8. The Importance of Understanding Asset Distribution in Estate Planning
Many people assume that their trusts or wills control how all of their assets will be distributed after their death. However, this is not necessarily the case. Individuals often hold a significant portion of their wealth in retirement plan accounts or life insurance, which often pass outside of wills or trusts. Wills and trusts generally control real estate and other tangible assets that you own, but certain assets, such as life insurance and IRAs, are not usually subject to probate and are not affected by your will or trust unless you take steps to make it so. As a result, it is crucial to understand how each of your assets will be distributed upon your death and to plan accordingly. Failure to do so can result in unintended consequences or unnecessary expenses, such as probate costs or taxes. Seeking professional advice can help you navigate the complex rules and regulations that apply to various types of assets and ensure that your estate plan reflects your wishes.
The Risks of DIY Estate Planning
While DIY projects can be a fun and cost-effective way to tackle home improvement tasks, the same cannot be said as a blanket statement for estate planning. Estate planning is a complex area of law that requires careful consideration and expert guidance. DIY estate planning can result in inaccurate, incomplete, or contradictory information, potential errors in executing your plan, overlooked future scenarios, and omitted assets.
These risks can lead to unintended consequences, family disputes, and unnecessary expenses. To ensure that your estate plan accurately reflects your wishes and addresses all necessary issues, it is essential to work with an experienced estate planning attorney. A professional can provide you with peace of mind, knowing that your estate will be distributed according to your wishes and that your loved ones will be taken care of in the event of your passing.
What If My Wishes Are Really Simple, Can DIY Ever Work?
Just because DIY is risky and many people fail does not necessarily mean no one should ever DIY, just proceed with extreme caution. If you have a simple estate, simple wishes, and are able to follow through on a guided plan, you may be a candidate for a software based estate plan. Do not physically write your own plan, ever, use a software to do this for you if you are intent on the DIY route.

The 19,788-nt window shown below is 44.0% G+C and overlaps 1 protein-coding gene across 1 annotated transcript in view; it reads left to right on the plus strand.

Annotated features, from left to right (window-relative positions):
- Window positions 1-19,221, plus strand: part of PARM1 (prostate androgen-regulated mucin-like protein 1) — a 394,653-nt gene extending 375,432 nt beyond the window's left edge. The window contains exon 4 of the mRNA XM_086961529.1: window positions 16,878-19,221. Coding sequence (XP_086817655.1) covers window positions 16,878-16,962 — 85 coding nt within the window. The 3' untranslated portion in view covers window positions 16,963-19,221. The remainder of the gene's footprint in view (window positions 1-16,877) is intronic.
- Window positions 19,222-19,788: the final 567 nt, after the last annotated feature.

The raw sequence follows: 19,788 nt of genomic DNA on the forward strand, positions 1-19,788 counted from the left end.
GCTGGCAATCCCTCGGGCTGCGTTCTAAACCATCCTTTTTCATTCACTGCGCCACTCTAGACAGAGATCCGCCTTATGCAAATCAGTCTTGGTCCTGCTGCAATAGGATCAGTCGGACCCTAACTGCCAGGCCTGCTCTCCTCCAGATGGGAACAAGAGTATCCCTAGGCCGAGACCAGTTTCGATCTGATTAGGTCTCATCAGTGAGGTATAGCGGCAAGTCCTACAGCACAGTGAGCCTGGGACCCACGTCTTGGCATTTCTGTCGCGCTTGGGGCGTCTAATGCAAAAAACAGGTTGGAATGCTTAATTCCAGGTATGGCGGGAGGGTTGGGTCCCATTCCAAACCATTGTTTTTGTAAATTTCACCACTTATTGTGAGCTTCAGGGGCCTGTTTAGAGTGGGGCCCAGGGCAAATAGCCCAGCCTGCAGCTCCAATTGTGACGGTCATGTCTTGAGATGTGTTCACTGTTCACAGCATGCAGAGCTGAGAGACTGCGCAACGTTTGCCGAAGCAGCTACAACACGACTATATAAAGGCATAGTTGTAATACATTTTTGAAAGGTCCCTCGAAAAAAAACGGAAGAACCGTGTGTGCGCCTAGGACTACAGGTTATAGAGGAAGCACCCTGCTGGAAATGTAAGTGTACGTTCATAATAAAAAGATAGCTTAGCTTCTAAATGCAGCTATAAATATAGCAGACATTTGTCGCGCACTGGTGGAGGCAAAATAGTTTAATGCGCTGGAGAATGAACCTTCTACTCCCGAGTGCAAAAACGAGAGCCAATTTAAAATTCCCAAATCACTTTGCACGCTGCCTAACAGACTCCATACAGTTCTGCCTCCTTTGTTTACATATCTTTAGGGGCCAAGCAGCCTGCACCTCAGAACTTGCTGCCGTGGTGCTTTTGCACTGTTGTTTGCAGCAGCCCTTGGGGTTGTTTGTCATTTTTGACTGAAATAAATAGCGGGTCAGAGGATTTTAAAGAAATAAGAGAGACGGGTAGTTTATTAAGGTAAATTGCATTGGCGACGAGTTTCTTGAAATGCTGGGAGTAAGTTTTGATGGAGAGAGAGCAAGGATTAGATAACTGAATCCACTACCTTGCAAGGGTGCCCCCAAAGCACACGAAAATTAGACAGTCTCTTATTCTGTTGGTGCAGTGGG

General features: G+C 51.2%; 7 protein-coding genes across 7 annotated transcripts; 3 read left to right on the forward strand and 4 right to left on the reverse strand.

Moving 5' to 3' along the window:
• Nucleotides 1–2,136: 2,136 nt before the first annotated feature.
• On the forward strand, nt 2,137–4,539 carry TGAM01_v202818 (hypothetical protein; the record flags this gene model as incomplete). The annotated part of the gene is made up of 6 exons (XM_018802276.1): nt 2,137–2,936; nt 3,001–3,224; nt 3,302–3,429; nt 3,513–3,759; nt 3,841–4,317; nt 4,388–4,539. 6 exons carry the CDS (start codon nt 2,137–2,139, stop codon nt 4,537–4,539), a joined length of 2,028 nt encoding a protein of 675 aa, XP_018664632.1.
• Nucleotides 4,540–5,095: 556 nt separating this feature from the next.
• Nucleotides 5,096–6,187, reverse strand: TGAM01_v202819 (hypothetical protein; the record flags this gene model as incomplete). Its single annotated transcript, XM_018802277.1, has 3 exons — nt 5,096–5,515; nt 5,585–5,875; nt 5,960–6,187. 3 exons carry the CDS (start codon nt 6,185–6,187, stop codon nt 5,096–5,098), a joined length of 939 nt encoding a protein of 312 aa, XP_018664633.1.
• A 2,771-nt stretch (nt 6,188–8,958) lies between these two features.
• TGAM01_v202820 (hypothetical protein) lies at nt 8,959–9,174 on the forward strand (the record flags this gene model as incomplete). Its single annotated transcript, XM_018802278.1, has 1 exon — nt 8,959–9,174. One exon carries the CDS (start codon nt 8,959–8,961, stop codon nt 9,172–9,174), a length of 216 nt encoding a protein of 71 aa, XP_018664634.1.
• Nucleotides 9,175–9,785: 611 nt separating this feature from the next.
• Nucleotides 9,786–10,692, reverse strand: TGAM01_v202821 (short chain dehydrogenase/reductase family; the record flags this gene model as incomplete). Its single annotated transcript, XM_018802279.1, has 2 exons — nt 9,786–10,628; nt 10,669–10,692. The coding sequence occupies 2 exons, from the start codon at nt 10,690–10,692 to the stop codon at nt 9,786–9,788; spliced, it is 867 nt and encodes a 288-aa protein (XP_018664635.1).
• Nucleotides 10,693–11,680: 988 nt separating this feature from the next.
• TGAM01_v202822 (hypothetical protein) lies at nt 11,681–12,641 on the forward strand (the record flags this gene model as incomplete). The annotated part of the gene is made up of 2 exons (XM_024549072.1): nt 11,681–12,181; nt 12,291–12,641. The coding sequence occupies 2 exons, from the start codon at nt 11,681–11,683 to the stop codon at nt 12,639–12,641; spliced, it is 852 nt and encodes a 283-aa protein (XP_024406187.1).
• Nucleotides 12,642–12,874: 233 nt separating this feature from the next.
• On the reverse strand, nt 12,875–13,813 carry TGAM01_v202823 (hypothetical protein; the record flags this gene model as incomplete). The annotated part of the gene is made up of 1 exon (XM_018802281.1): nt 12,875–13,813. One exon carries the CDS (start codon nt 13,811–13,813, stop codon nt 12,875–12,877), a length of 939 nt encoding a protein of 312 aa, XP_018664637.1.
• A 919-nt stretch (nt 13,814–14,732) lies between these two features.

Not all software based plans are created equal though, and you’ll only want to proceed with a company that has a direct partnership with a dedicated Estate Planning Attorney. Not a software that says it was “created by attorneys” (which one?), but one that was created by a specific attorney or firm, with a name, who is a competent and dedicated estate planning attorney, who will be there to support you should you get stuck along the way or need additional help. If you are interested in this type of plan, the only route we recommend is Estate Lock.
Estate Lock was developed by the attorneys at Jenkins & Jenkins, Estate Planning Attorneys to bring affordable estate planning solutions to everyone while avoiding the issues raised in this article. An Estate Lock plan will prevent you from making the mistakes above, so long as your wishes are simple and you are willing to follow the resources provided.
One of the best parts, you won’t lose your money if you start with an Estate Lock plan and end up needing attorney support. We have clients all the time who start with another software company and it ends up being more than they can handle or they just don’t know how to complete the plan, so they lose their money paid to the software and end up hiring an attorney anyway. If you start on an Estate Lock plan and need attorney support, you can get that directly from Jenkins & Jenkins, Estate Planning Attorneys by only paying for the next level of service offered through Estate Lock. End up needing much more than software can provide for you? Credit your Estate Lock plan towards our fees at Jenkins & Jenkins anytime and we’ll take what you’ve started and customize it to fit your needs.